PurposeIndia is not geographically close to either Russia or Ukraine. However, India's trade relations with them make it vulnerable to the consequences of the war between these countries. Thus, the present study aims to examine the impact of the Russia–Ukraine war on various sectoral indices of the Indian economy.Design/methodology/approachEvent study methodology has been used in this study for analysis. The date of the war announcement is the event day. The sample studied includes ten sectors of the Indian economy listed on the National Stock Exchange (NSE). Results correspond to the period of −167 days to +20 days of the announcement of the war, i.e. from June 25, 2021, to March 28, 2022.FindingsAlmost all the sample sectors earned significantly positive abnormal returns in the post-event period. The metal industry has led this group by showcasing the highest abnormal returns. Though Indian sectors made overall positive returns, the market soon corrected itself and abnormal returns were wiped out.Practical implicationsThese results can benefit portfolio managers, analysts, investors and policymakers in hedging risks and selecting suitable investments during increased global uncertainty. The study's conclusions help policymakers establish an institutional and supervisory framework that will make it easier to spot systematic risks and reduce them by putting countercyclical measures in place.Originality/valueIndia has no geographical proximity or trade relations with Russia or Ukraine, as strong as any other European country. However, Russia has remained a strong ally to India in the trade of defense equipment. Similar is the case with Ukraine, a significant global partner for India. Thus, the impact of conflict between these two countries has not been limited to Europe only but has also engulfed related economies. Hence, the present study is one of the first attempts to examine the burns sustained by the Indian economy due to this war.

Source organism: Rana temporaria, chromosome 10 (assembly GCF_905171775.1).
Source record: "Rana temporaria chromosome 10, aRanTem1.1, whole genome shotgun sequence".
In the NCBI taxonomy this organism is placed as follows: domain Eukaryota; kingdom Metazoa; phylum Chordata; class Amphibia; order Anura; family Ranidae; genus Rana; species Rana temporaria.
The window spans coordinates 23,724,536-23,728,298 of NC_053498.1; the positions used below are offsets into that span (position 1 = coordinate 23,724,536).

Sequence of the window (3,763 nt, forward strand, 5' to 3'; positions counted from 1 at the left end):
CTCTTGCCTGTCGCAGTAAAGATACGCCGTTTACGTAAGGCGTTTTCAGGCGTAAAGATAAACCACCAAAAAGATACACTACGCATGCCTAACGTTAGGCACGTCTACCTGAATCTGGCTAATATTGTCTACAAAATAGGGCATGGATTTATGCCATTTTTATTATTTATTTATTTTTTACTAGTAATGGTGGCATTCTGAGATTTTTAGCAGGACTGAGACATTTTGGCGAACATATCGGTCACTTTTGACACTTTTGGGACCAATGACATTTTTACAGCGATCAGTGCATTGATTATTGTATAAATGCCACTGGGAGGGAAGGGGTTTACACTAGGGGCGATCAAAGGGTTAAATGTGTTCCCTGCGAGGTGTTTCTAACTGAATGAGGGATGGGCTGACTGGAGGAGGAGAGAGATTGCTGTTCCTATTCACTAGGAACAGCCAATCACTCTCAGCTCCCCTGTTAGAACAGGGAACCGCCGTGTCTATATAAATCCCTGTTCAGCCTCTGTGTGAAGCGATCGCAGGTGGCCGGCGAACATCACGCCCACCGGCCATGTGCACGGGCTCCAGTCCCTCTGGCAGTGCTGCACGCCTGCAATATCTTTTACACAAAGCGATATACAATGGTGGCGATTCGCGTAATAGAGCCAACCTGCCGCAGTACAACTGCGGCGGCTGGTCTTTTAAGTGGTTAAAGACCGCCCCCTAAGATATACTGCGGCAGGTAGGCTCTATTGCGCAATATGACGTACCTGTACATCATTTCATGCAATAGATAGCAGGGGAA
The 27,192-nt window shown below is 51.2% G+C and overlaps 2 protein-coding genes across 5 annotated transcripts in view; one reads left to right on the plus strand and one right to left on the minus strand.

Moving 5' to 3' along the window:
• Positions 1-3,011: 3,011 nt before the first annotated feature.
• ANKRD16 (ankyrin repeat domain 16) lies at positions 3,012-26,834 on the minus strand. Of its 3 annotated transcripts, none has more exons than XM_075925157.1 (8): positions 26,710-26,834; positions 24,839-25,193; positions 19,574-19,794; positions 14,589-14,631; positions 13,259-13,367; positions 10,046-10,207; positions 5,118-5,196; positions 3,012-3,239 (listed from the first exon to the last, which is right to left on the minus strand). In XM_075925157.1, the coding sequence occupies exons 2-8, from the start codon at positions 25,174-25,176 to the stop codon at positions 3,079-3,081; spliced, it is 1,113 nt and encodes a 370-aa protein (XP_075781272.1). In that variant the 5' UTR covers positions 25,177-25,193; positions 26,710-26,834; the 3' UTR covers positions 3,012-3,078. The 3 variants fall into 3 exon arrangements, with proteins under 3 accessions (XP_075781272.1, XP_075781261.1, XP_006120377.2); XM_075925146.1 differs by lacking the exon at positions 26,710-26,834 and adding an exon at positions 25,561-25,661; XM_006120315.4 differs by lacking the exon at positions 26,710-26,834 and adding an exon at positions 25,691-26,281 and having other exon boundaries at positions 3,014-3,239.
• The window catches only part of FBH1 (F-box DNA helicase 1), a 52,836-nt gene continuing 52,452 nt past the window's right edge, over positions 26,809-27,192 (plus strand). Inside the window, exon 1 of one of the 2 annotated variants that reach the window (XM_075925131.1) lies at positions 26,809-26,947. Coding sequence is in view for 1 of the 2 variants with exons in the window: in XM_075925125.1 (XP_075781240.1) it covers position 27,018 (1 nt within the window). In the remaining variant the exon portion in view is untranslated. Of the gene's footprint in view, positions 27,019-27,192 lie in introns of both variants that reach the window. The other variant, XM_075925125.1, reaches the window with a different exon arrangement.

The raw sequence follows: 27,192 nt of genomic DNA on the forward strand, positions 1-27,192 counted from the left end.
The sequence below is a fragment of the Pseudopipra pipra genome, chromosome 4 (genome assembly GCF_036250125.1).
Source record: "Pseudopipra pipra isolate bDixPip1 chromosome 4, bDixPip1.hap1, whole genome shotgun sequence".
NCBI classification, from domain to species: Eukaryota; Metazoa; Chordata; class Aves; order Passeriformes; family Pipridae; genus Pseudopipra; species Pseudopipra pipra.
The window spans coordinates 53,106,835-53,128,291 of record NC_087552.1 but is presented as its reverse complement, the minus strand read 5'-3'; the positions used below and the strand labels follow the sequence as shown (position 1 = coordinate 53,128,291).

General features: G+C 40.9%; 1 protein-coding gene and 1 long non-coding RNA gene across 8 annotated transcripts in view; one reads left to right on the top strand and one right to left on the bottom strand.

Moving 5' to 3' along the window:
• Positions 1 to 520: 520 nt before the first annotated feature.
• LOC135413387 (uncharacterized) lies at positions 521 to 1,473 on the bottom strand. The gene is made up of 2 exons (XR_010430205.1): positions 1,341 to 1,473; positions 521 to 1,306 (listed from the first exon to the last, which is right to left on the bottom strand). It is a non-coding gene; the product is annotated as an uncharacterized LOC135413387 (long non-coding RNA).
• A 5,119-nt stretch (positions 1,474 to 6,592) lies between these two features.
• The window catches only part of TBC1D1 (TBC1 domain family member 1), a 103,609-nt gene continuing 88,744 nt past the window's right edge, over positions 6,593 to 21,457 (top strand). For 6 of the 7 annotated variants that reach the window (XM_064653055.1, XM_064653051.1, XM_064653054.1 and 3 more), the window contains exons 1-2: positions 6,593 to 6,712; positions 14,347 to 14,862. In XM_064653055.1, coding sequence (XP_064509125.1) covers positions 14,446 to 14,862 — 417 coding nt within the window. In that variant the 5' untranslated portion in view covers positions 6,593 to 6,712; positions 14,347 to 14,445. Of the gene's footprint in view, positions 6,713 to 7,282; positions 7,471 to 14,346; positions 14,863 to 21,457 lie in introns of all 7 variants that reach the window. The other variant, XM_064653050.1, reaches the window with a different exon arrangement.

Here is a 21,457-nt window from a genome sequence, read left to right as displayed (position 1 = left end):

• Determinants of continuous intention to use FinTech services: the moderating role of COVID-19
    Kanishka Gupta, Abdul Wajid, and Dolly Gaur

    Springer Science and Business Media LLC

  • Estimating Intellectual Capital and its Impact on Firms’ Performance: Use of A-VAIC and M-VAIC Models
    Kanishka Gupta, Dolly Gaur, and Prakash Bhatia

    Associated Management Consultants, PVT., Ltd.

  • Environment, Social, and Governance Performance and Firm Risk: A Study of the Indian Consumer Goods Sector
    Khushboo Gupta, T. V. Raman, O. S. Deol, and Kanishka Gupta

    Associated Management Consultants, PVT., Ltd.